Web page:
How to choose sake according to a 130-year old Japanese brewery

Sake, the revered Japanese rice wine, presents itself as an intriguing compass, guiding intrepid individuals towards an intimate understanding of the regions from which it originates. Hill Choi Lee speaks with Rumiko Obata, a descendant of the renowned Obata Shuzo Sake Brewery in Sado, about how to savour and pair this delicate drink

The Obata Shuzo Sake Brewery is located on Sado Island, which lies west of Niigata Prefecture on the mainland. Founded in 1892, this brewery has won gold ten times in the nation’s most prestigious National New Sake Awards. It is a testament to the know-how and forte of a brewery house that has been around for over 130 years and its mastery in cultivating a beloved sake label known throughout the country: the Manotsuru sake.

Cultural indicator

A symphony of delicate flavours and meticulous brewing techniques, sake unveils a captivating tapestry interwoven with rich strands of history, culture, and artistry. Its allure surpasses mere taste and appearance, becoming a gateway through which enthusiasts embark on an immersive journey into the very essence of Japan.

“Sake can be a gateway to understanding the regions and culture behind the drink,” says Rumiko Obata, who was raised as the second daughter of the respected Obata family and is currently the executive director at the Obata Shuzo Sake Brewery. “By learning about sake, you can delve deeper into the regions and culture of Japan itself. Besides exploring the specifications and flavours of the sake you drink, researching the background of the production region will further enhance your enjoyment of the flavours.”

Pairing with food

Manotsuru tasting event at Landmark Mandarin Oriental’s Somm

Even if you don’t learn much about the background of a particular sake, the fact that Japanese rice wine is a versatile beverage remains unchanged with the ability to complement a wide range of dishes. However, finding the perfect pairing depends on the type of sake you are enjoying.

“Exploring different combinations is key, but let’s start with some options, like sashimi, sushi, and seafood, including salads, are excellent choices to pair with sake,” Obata recommends. “It’s worth noting that these pairings are not commonly associated with wine, making sake a unique and intriguing alternative. Consider pairing sake with cheese or other fermented foods that boast a rich umami flavour derived from amino acids would also be a great option too.”

How to preserve your sake

Setting out to find your perfect sake requires more than knowing what your meal fare is going to be on the same day. First and foremost, Obata suggests, one has to look at the best and proper way in storing Japanese sake.

“The storage temperature is crucial,” she says. “So make sure the storage temperature is set accurately, where unpasteurised sake should be refrigerated at a cold temperature, while other types can be stored in a cool place with air conditioning. Also, remember to shield your sake from sunlight and fluorescent light because they emit harmful ultraviolet rays that can affect its flavour.”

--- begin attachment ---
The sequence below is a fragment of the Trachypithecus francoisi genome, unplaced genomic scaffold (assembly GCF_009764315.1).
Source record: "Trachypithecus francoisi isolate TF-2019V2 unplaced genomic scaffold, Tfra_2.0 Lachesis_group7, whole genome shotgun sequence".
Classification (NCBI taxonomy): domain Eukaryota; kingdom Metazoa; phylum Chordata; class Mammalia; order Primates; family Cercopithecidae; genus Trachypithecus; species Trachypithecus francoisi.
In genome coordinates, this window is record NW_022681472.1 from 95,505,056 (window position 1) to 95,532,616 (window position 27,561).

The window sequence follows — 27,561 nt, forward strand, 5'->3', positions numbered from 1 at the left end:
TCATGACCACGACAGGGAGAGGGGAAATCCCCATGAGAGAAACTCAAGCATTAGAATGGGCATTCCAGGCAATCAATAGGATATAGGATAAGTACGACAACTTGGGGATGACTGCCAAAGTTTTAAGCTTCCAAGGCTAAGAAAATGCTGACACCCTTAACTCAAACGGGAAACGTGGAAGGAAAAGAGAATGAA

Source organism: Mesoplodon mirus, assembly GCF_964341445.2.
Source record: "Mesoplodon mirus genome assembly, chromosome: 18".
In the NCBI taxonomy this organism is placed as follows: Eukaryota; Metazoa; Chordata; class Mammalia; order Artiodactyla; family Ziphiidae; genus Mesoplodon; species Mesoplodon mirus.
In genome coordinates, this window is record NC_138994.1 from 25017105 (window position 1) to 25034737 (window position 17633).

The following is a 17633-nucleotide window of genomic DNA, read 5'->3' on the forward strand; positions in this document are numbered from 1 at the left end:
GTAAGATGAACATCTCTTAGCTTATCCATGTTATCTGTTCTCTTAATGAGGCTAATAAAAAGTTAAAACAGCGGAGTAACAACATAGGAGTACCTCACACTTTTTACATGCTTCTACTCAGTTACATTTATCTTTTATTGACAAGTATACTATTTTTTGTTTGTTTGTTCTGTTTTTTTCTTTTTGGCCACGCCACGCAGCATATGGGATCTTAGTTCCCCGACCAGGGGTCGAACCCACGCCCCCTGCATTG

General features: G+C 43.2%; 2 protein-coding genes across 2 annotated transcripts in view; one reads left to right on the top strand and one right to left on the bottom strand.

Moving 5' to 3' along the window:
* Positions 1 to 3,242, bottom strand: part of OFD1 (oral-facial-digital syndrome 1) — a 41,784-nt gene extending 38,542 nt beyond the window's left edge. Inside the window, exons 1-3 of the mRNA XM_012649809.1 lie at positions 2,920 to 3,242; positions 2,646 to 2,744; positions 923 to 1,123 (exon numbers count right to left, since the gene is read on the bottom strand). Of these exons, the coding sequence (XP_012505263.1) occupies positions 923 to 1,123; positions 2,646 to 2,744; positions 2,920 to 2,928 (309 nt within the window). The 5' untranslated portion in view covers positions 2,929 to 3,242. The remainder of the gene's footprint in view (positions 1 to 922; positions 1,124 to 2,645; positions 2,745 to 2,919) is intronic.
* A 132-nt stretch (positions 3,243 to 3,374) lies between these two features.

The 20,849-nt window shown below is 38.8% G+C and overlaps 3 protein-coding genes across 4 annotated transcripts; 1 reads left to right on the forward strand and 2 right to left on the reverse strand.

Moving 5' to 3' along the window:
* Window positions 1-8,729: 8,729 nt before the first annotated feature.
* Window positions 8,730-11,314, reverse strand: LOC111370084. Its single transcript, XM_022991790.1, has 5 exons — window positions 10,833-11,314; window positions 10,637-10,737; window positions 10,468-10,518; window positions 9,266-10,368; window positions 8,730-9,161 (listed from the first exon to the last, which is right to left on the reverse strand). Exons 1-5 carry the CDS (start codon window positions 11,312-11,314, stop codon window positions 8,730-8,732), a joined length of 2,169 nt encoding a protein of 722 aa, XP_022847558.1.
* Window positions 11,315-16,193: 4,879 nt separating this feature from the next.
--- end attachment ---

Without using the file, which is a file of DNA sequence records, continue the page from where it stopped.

Sample as many sake as you can to find your favourite taste

Manotsuru tasting offers a wide variety of sake

With the technicalities out of the way, choosing the perfect sake is all about personal preference, says Obata.

“To find the sake that suits your taste buds, it’s a great idea to try out different options. Take the time to sample a variety of sakes and see which ones you enjoy the most. Once you’ve found a favourite, don’t hesitate to share your preferences with a sake sommelier or other knowledgeable experts. They can provide valuable guidance and help you explore similar types of sake that will satisfy your taste preferences.”

On that note, she asserts that it is somewhat difficult to pinpoint breweries or brands as a clear indicator of where to find the best sake since it all hinges on personal taste.

Rumiko Obata, executive director of the renowned Obata Shuzo Sake Brewery in Sado

“What may be considered high-end, such as daiginjo and junmai daiginjo, doesn’t necessarily mean it has the best flavour due to its higher cost. As for regions, it’s also challenging to determine the best one. However, Hyogo, Kyoto, and Hiroshima are well-known as traditional sake-producing areas. Niigata Prefecture, with the largest number of breweries, is renowned as the kingdom of local sake.”

The debate: hot or cold sake?

While some people prefer to drink sake warm, others lean toward to have the beverage cold (sometimes ice cold). Is there a faux-pas somewhere here? How should one drink their sake?

“Sake can be enjoyed at various temperatures, and each type of sake has its preferred temperature range,” Obata explains. “It’s a good idea to experiment with different temperatures and find out which one enhances the flavours for you. Generally, unpasteurised sake is served chilled, while aromatic ginjo-style sake can be served chilled or at room temperature.”

“Junmai sake, honjozo, and regular sake can be enjoyed at a wide range of temperatures, including warmed options. If you find a sake too sweet, try chilling it as it will become crisper and refreshing. On the other hand, if you desire more sweetness, bring it back to room temperature or slightly warm it up to enhance its robustness.”

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